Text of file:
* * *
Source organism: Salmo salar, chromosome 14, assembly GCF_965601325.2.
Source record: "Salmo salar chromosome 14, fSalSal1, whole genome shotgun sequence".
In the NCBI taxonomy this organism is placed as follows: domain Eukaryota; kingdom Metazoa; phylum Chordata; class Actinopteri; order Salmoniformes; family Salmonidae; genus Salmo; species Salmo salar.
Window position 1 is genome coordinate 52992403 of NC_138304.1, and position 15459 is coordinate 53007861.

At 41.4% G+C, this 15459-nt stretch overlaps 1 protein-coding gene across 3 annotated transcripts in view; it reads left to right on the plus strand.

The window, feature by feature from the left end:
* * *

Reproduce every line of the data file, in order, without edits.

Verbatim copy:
Source organism: Salmo salar, chromosome 14, assembly GCF_965601325.2.
Source record: "Salmo salar chromosome 14, fSalSal1, whole genome shotgun sequence".
In the NCBI taxonomy this organism is placed as follows: domain Eukaryota; kingdom Metazoa; phylum Chordata; class Actinopteri; order Salmoniformes; family Salmonidae; genus Salmo; species Salmo salar.
Window position 1 is genome coordinate 52992403 of NC_138304.1, and position 15459 is coordinate 53007861.

At 41.4% G+C, this 15459-nt stretch overlaps 1 protein-coding gene across 3 annotated transcripts in view; it reads left to right on the plus strand.

The window, feature by feature from the left end: